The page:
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Your opinions, if I may...

James86

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1999,
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Ford,
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3.0 Flex Fuel, 2.5L, 3.3 Flex Fuel
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My credo
WHY DO I KEEP BUYING DODGES?!?!?
Hello, I have a 99 flex fuel Ranger. After I read the "rebuilding the 3.0" tech piece, I found out that ethanol engines have different shaped combustion chambers than a standard 3.0 engine. Also, I have heard from mechanics and a coworker with a 2000 flex ranger that I have an octane sensor in the fuel line so the ECM knows how to advance/retard spark, etc. for the ethanol. SO with that in mind, I have a few questions I'd like to hear thoughts or opinions on:

1.) Does the shape of the combustion chamber have a detrimental effect on efficiency when running gas versus a standard chamber?
2.) Does that difference (if any) equal any power gains with E85 versus regular gas in a flex engine (there feels a subtle difference to me from the seat...)
3.) If there is an octane sensor, what would happen if I put 110 octane gasoline or some other 100+ octane fuel (which is available around here - my dad used it in his '77 Corvette) in my Ranger? Could the ECM theoretically be "tricked" into thinking its E85 and advance/retard spark for more power and exploit the higher octane while still achieving the mileage that gasoline gets versus E85? (I'm not asking whether its cost effective per say, I just want to know if it would work :icon_twisted:)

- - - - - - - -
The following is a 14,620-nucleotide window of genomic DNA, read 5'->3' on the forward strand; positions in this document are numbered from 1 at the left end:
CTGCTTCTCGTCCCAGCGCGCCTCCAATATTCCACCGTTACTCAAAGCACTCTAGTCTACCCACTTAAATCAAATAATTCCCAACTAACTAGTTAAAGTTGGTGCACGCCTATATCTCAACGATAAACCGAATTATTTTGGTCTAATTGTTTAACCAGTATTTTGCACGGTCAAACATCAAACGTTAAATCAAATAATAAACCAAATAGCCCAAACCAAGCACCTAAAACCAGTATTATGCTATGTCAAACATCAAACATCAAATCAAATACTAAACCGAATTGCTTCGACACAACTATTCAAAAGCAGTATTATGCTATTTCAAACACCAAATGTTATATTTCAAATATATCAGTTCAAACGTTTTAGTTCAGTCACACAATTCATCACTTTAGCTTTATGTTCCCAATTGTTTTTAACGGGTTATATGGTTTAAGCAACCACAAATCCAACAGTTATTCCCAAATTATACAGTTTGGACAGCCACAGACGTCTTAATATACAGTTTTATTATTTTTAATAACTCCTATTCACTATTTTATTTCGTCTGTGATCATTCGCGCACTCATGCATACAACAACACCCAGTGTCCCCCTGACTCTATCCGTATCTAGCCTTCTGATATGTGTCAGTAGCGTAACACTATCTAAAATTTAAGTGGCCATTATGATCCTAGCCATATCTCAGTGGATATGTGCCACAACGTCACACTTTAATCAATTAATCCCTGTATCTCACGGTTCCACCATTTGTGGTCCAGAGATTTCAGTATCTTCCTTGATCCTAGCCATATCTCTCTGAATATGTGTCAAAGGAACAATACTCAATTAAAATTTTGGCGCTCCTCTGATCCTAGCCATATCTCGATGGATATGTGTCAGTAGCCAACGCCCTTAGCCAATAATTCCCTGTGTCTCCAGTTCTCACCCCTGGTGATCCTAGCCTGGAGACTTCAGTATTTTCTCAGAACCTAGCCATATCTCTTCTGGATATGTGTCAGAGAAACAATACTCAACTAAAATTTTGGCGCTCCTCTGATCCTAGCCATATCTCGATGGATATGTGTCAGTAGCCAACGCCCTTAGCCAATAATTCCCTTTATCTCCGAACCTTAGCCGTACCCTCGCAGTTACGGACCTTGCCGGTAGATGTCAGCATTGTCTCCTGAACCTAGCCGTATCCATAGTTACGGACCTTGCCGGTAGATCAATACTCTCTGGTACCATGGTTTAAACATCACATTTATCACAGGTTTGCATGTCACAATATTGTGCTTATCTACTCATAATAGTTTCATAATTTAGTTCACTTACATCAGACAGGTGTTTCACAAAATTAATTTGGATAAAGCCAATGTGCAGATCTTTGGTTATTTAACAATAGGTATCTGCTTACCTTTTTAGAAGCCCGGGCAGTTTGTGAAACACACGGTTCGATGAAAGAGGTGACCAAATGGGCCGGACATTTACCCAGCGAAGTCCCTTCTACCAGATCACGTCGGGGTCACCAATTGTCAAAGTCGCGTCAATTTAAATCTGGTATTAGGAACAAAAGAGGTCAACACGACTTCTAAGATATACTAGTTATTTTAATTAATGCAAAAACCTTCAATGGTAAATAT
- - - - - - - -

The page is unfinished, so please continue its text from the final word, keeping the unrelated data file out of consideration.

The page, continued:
BTW, I regularly burn E85, and average 17mpg a tank, vs. 19-20mpg if i mix 89 octane and E85 50/50 (the best combo ive stumbled on, since E85 is 1.86 and gas is about 2.50 for regular)....

Ive been pondering this for a while and figured this was the place to ask.:dunno:
 


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triumphrider-1

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1. I don't know about the shape of the chamber, but I do know that the chamber is smaller. FF heads are 47cc and the standard is 49cc.

2. I would more call it releasing the power potential.

3. E85 has octane value of about 108, so depending on the summer (E85) or winter blend (E70) it would be fairly close to running 110 race gas. I do know however, if the computer can adjust beyond the E85 ratings; I would think so, but can not say for sure.
 

hartwrenches

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From what my friend at ford tells me the sensor doesnt actually read octane, it reads the alcohol content. Ethonal reads different than gas. It reads a percent and adjusts timing to match.

He says the computer can't tell the octane of the gasoline itself. And there are several other sensors involved for timing control.

He also says the flex fuel engines run lower compression, the heads are different to provide for better flame front.

The only way to get the power out of the 110 gas only fuel would be to tell the ecu to advance the timing manualy past normal peramiters with a chip or custom fuel maps.:icon_welder:

I asked him because I run methanol engines and thought that might be a nice short cut, but not so much. Alcohol is high octane but has different burn characteristics than gas.:icon_confused:
 

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